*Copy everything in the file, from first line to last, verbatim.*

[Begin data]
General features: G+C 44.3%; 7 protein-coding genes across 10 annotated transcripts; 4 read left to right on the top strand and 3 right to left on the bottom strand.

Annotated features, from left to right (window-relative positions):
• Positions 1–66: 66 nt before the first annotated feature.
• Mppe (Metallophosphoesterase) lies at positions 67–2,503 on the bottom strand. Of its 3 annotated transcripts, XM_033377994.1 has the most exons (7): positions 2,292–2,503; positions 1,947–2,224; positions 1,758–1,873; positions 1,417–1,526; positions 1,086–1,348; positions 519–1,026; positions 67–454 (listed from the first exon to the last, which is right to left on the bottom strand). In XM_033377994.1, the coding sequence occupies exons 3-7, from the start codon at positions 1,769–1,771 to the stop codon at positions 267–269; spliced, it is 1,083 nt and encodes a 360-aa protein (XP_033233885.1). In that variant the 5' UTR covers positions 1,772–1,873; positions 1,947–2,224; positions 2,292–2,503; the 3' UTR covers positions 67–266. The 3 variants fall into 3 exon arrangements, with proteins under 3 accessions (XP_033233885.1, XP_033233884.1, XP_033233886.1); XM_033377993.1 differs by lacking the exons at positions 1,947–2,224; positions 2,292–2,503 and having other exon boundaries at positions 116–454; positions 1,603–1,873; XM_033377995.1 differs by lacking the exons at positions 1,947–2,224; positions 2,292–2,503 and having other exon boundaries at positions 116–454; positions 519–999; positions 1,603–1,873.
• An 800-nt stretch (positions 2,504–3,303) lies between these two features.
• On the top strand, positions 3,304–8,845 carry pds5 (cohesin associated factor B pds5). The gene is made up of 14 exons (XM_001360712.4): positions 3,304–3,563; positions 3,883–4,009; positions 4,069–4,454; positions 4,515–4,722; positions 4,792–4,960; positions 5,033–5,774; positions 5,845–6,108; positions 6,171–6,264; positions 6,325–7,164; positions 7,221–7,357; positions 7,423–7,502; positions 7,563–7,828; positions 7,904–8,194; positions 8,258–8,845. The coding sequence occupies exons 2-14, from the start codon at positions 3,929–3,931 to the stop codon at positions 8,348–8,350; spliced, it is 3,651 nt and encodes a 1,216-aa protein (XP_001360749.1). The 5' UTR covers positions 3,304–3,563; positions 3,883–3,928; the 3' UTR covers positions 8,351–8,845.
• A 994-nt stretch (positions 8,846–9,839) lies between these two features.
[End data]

General features: G+C 44.3%; 7 protein-coding genes across 10 annotated transcripts; 4 read left to right on the top strand and 3 right to left on the bottom strand.

Annotated features, from left to right (window-relative positions):
• Positions 1–66: 66 nt before the first annotated feature.
• Mppe (Metallophosphoesterase) lies at positions 67–2,503 on the bottom strand. Of its 3 annotated transcripts, XM_033377994.1 has the most exons (7): positions 2,292–2,503; positions 1,947–2,224; positions 1,758–1,873; positions 1,417–1,526; positions 1,086–1,348; positions 519–1,026; positions 67–454 (listed from the first exon to the last, which is right to left on the bottom strand). In XM_033377994.1, the coding sequence occupies exons 3-7, from the start codon at positions 1,769–1,771 to the stop codon at positions 267–269; spliced, it is 1,083 nt and encodes a 360-aa protein (XP_033233885.1). In that variant the 5' UTR covers positions 1,772–1,873; positions 1,947–2,224; positions 2,292–2,503; the 3' UTR covers positions 67–266. The 3 variants fall into 3 exon arrangements, with proteins under 3 accessions (XP_033233885.1, XP_033233884.1, XP_033233886.1); XM_033377993.1 differs by lacking the exons at positions 1,947–2,224; positions 2,292–2,503 and having other exon boundaries at positions 116–454; positions 1,603–1,873; XM_033377995.1 differs by lacking the exons at positions 1,947–2,224; positions 2,292–2,503 and having other exon boundaries at positions 116–454; positions 519–999; positions 1,603–1,873.
• An 800-nt stretch (positions 2,504–3,303) lies between these two features.
• On the top strand, positions 3,304–8,845 carry pds5 (cohesin associated factor B pds5). The gene is made up of 14 exons (XM_001360712.4): positions 3,304–3,563; positions 3,883–4,009; positions 4,069–4,454; positions 4,515–4,722; positions 4,792–4,960; positions 5,033–5,774; positions 5,845–6,108; positions 6,171–6,264; positions 6,325–7,164; positions 7,221–7,357; positions 7,423–7,502; positions 7,563–7,828; positions 7,904–8,194; positions 8,258–8,845. The coding sequence occupies exons 2-14, from the start codon at positions 3,929–3,931 to the stop codon at positions 8,348–8,350; spliced, it is 3,651 nt and encodes a 1,216-aa protein (XP_001360749.1). The 5' UTR covers positions 3,304–3,563; positions 3,883–3,928; the 3' UTR covers positions 8,351–8,845.
• A 994-nt stretch (positions 8,846–9,839) lies between these two features.